Overlap and Special Sequence of Production Operations

Overlap and Special Sequence of Production Operations functionality in MRPeasy.

  • How to schedule manufacturing operations, which can overlap with each other, in a continuous flow manufacturing mode.
  • How to configure complex sequences of operations – parallel, converging, or diverging chains of operations.

User Manual: Overlap and Special Sequence of Production Operations

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Transcript:

With MRPeasy Professional edition, it is possible to schedule non-linear production sequences and continuous flow processing in a production line.

In contrast, by default in MRPeasy, it’s only possible to configure a more common linear sequence of operations in a batch processing mode.

The “overlap and special sequences of manufacturing operations” functionality allows:

  • Operations which can start before a previous operation is fully finished, at a point when a certain quantity has been processed
  • Sequences of operations, which run in parallel, and converge or diverge, in a single routing.
Configuring overlap of operations

If during a production run, an operation should start before a previous one is fully finished, then you can enable overlap for this operation in the routing of the product.

If the overlap is enabled, you must enter the quantity of processed products in previous operations before this one can start.

For example, if the previous operation and this operation both take the same amount of time to complete, then the overlap could be one unit. Then, if one unit is processed, it’s handed to the next worker, and products are processed in a continuous flow without any queues or waiting times.

If the production line is not balanced, which means that operations have varying lengths, then the overlap quantity must be calculated according to your batch size, or the production schedule might become very fragmented.

Configuring special sequences of production operations

A good example where this is useful is when two sequences of operations start together to process two parts in parallel, which then must be assembled in a next step.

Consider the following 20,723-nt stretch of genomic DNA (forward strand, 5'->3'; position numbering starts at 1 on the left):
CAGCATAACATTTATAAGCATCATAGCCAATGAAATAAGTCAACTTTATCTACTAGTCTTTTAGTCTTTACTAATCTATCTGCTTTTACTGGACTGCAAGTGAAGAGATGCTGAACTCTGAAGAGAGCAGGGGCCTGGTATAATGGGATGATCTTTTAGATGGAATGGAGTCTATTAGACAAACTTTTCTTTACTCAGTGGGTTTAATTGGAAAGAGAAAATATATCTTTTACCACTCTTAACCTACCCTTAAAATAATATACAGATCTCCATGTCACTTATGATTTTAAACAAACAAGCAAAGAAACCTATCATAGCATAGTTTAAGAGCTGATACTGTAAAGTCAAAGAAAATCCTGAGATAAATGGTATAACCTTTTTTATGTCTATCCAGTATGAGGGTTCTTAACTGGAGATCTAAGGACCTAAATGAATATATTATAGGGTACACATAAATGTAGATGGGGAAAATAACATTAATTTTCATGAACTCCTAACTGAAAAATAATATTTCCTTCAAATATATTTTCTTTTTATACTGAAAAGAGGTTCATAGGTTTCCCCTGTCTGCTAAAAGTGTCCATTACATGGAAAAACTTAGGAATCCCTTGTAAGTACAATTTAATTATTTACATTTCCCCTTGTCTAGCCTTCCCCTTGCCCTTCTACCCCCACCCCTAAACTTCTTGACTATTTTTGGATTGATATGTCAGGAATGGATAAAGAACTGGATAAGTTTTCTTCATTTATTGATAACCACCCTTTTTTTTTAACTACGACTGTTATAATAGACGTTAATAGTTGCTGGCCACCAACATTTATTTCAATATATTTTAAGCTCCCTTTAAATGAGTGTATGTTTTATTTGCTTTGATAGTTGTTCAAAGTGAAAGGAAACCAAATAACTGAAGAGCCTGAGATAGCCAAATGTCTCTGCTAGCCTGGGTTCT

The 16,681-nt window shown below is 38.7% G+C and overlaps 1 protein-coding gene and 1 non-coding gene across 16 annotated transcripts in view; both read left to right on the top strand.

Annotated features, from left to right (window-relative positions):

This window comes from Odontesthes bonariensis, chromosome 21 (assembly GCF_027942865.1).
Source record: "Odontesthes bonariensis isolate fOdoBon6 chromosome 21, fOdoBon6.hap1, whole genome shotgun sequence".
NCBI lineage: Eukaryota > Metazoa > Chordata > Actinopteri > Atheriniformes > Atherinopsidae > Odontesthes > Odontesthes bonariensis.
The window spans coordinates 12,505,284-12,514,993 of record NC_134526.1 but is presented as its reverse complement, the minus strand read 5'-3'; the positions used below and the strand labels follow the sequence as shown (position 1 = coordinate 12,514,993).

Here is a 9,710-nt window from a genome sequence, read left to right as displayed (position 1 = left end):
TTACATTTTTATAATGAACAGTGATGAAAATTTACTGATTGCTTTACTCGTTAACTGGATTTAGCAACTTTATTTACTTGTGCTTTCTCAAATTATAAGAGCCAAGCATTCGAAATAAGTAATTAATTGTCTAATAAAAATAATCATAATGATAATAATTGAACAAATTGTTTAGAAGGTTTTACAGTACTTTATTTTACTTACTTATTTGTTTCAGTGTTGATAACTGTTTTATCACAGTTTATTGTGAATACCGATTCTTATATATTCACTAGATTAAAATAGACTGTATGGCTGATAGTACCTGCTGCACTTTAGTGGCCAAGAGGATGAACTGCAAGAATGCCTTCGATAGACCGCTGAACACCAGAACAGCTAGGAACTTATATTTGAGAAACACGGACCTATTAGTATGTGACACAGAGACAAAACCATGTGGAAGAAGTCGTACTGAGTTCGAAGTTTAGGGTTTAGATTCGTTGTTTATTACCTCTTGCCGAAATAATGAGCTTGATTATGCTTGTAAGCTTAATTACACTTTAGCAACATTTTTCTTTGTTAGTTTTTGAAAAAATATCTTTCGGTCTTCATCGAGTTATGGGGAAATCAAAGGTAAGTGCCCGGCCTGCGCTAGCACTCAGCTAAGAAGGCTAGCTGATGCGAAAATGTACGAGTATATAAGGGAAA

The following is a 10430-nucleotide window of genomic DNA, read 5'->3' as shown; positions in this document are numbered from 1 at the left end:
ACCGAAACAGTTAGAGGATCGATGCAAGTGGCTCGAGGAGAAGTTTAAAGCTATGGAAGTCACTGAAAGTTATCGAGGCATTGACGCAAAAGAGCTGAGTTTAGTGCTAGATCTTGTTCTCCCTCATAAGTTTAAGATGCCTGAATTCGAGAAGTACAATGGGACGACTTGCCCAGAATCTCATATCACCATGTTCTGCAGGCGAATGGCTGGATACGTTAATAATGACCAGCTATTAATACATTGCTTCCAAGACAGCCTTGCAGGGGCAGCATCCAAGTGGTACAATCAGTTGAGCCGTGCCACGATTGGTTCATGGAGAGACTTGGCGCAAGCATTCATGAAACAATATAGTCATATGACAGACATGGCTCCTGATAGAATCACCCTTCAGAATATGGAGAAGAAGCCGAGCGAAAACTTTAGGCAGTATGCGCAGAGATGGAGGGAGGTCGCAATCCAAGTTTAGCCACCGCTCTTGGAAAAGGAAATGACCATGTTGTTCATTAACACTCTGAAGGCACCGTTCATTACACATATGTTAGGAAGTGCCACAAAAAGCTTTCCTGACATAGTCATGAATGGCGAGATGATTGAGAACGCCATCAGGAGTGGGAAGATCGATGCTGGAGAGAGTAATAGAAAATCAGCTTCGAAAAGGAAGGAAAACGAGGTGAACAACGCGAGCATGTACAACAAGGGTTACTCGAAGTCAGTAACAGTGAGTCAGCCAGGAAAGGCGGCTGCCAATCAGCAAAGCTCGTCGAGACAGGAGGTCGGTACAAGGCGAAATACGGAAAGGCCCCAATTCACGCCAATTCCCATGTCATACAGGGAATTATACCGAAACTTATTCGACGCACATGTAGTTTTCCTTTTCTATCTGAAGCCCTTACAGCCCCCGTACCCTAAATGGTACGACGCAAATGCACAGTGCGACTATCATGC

For example, in sofa manufacturing, the frame and cushioning might be prepared in parallel and then, in the next stage, assembled.

If we look at the routing, then each line has an id number – the first line is number one, the second is number two and so on. This also indicates the default sequence of operations.

In the “sequence” box of an operation, you can change after which operation this current operation must be done. In other words, you must choose which operation or operations must be performed before this operation can start.

Let’s say that we have two sequences of operations, which are performed in parallel, and converge into a final operation. Lines 1 to 3 represent the first sequence, lines 4 to 5 the second sequence, and line 6 is the final operation.

The first operation of the first sequence can start immediately; its “sequence” setting is zero. The second operation can start after the first; its “sequence” is 1. The third can start after the second; its “sequence” is 2.

The first operation of the second sequence of operations can also start immediately; its “sequence” setting is zero. The second operation’s “sequence” setting will be 4, because it can start after operation number 4 is finished.

Now, we’ve successfully configured two parallel chains of operations, which are independent of each other.

Finally, we can configure the last operation, which must start only after both sequences have finished. Therefore, we select that operations 3 and 5 must be finished before this one can start.

Enabling the “overlap and special sequence of operations” functionality

This functionality can be enabled at “settings – system settings – professional functions”.

In this video, we demonstrated how to use the “overlap and special sequence of operations” functionality.

To learn more about MRPeasy, please see our other videos.

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Keywords: Production scheduling, operation scheduling, overlapping operations, continuous flow manufacturing, repetitive flow manufacturing, one piece flow manufacturing